03/30/2019, 09.16
LAOS-UN
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Laos: from Chinese mega-projects "little employment and huge debts"

UN special envoy criticizes the government: "Ticking boxes and boosting numbers, not the lives of Laotians". 80% of Laotians live on less than $ 2.5 a day. Over 20% of children are underweight, 9% suffer from malnutrition and a third are rickety.

Vientiane (AsiaNews / Agencies) - The massive Chinese projects of the Belt and Road Initiative (Bri) and the vast concessions to exploit land and resources generate few jobs and too many debts: the current strategy of the Lao socialist regime favors a wealthy elite and increases economic inequalities with the poorest sections of the population. 

This is according to  Philip Alston, special envoy of the United Nations (UN) for poverty and human rights. According to the Australian expert, Vientiane should focus less on Beijing-funded projects - such as dams and railways - and devote more resources to children and the marginalized.

Alston released these statements two days ago, in a video-broadcast press conference from the Laotian capital. The UN official closed an 11-day mission (18-28 March) in various regions of the country. The visit touched Vientiane and the provinces of Champasack, Xienkuang, Houaphanh and Attapeu, where a dam burst last year. Alston met with government officials of various levels, village leaders, workers, farmers and traders, to gather information about their daily lives.

Nestled between Thailand, China, Myanmar and Cambodia, the economy of small Laos has grown rapidly in recent years. However, the benefits of this growth have not reached the entire, largely rural, population.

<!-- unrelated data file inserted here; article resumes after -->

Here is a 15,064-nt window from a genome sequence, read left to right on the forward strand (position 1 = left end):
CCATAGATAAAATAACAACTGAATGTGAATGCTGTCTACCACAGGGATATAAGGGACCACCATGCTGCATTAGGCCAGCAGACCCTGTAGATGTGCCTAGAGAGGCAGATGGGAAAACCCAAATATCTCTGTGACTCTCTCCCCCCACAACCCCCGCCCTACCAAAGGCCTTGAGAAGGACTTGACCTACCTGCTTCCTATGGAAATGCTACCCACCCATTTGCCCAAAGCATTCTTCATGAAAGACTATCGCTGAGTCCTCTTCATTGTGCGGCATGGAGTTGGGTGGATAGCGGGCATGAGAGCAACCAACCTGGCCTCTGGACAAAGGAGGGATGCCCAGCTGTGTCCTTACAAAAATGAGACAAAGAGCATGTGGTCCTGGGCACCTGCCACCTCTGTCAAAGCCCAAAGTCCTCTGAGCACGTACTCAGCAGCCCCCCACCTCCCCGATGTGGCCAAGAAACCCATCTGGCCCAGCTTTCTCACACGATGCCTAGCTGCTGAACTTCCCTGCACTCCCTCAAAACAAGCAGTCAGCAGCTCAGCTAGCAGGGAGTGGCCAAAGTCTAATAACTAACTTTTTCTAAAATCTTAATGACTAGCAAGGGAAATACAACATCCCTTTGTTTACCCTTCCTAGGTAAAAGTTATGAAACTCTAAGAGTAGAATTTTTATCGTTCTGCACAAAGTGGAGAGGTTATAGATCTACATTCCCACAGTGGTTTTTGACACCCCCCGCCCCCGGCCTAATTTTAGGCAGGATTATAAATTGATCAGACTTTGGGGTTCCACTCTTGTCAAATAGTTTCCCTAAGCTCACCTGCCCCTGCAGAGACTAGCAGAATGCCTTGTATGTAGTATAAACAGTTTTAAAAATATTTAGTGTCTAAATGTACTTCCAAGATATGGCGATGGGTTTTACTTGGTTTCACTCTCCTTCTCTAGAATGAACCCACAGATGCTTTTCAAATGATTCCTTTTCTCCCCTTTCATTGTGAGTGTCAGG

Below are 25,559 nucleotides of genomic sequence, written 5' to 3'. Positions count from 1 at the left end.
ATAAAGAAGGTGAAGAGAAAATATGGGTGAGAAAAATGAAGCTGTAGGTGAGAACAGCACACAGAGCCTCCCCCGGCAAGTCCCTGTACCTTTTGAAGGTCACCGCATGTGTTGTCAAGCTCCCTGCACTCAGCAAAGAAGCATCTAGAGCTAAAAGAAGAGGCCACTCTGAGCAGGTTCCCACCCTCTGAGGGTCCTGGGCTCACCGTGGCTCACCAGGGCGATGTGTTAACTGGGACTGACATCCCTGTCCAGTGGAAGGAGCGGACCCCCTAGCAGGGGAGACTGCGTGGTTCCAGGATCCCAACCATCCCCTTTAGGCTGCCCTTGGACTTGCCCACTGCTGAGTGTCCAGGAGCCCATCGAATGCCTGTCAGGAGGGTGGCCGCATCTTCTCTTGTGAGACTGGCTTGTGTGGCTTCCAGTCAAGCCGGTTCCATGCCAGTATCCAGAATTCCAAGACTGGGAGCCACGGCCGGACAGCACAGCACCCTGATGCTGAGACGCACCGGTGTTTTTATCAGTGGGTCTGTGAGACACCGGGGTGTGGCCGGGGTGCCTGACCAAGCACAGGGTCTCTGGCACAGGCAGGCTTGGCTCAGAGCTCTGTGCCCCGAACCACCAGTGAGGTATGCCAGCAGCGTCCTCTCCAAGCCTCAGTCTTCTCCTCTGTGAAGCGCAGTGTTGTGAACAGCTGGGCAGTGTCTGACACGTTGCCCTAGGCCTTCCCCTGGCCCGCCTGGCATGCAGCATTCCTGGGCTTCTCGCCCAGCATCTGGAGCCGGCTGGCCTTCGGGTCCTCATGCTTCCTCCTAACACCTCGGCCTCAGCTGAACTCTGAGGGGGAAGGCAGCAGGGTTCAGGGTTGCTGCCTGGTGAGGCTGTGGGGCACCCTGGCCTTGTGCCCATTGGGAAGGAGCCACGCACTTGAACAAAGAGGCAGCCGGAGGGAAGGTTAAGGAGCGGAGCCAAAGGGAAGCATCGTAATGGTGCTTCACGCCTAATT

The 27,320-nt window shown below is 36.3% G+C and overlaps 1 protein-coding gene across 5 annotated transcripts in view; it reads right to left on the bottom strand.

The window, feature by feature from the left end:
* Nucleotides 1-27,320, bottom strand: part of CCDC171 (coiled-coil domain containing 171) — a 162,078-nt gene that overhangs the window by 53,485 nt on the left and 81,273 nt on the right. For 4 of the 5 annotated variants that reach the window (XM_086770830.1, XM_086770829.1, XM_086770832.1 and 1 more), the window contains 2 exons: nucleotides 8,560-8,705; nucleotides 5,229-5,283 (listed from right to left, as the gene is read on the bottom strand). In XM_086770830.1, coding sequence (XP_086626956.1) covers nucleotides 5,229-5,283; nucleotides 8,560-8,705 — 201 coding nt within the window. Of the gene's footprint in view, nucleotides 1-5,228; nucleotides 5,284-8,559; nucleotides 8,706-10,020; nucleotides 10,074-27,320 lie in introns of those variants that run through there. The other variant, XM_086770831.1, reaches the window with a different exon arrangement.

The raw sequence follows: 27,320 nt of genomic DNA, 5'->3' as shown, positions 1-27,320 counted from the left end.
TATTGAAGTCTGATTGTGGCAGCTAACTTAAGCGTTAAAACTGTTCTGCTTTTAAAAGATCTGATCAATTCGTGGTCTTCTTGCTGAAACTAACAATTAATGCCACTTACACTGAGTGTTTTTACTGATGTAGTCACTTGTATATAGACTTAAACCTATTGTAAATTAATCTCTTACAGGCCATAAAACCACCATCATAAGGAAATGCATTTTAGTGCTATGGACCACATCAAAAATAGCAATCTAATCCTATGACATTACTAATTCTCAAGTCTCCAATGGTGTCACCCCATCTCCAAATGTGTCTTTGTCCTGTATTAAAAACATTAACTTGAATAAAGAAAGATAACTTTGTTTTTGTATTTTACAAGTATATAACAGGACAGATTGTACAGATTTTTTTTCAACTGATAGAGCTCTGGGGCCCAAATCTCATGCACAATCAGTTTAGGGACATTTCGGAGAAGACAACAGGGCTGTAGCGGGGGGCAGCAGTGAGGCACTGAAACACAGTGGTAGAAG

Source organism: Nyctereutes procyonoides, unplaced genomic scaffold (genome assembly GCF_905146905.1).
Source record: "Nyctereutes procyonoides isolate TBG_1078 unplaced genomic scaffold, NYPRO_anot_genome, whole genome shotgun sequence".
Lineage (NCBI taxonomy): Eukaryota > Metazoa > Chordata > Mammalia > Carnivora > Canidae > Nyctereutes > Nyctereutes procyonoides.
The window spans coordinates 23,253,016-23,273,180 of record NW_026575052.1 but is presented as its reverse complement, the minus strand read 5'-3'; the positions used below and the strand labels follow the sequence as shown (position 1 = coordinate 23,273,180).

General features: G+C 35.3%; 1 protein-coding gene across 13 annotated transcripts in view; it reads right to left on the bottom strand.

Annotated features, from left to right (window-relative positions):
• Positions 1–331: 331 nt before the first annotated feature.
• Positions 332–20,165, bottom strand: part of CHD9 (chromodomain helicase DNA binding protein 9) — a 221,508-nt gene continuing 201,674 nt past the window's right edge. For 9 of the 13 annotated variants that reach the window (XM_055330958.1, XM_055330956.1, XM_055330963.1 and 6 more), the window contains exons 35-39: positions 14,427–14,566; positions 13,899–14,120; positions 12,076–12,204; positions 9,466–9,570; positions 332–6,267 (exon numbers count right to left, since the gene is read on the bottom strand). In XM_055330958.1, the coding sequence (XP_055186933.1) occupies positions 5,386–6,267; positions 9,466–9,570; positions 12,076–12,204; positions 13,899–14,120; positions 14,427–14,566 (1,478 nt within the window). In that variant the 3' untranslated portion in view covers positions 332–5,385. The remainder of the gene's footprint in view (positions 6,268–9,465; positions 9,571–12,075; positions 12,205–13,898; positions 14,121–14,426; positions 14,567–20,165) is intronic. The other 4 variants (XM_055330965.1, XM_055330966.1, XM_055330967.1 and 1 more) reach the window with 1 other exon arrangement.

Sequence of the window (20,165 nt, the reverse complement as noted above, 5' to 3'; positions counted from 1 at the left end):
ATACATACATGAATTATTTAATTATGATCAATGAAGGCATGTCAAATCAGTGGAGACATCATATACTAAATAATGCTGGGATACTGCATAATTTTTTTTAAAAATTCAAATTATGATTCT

It is estimated that 80% of Laotians live on less than 2.5 US dollars a day and are at risk of poverty. While acknowledging the country's economic progress, Alston criticizes the government of "simply ticking boxes and boosting numbers, rather than ensuring significant changes to the lives of Laotians".

The special envoy points out that many infrastructure and plantation projects take land away from local residents, forcing their resettlement. Most initiatives generate "few jobs and too many debts," he says. “These concessions potentially cover something like 40% of the national territory and many, if not most, have produced very few returns on the national budget; real revenues that can be spent for the well-being of the Laotian people ”.

Alston notes that women in Laos are largely excluded from the decision-making process and that ethnic minorities - which make up nearly half of the population - are "severely deprived" of almost all development measures, with low incomes and less access to education and health care. 

Over a fifth of Laotian children are underweight, 9% suffer from "debilitating" or severe malnutrition and a third are rickety. Less than half have been vaccinated. "You may not have any interest in children, but all you need to know is that they are the economic future - he concludes -. You will not have a large workforce if those statistics are your starting point."

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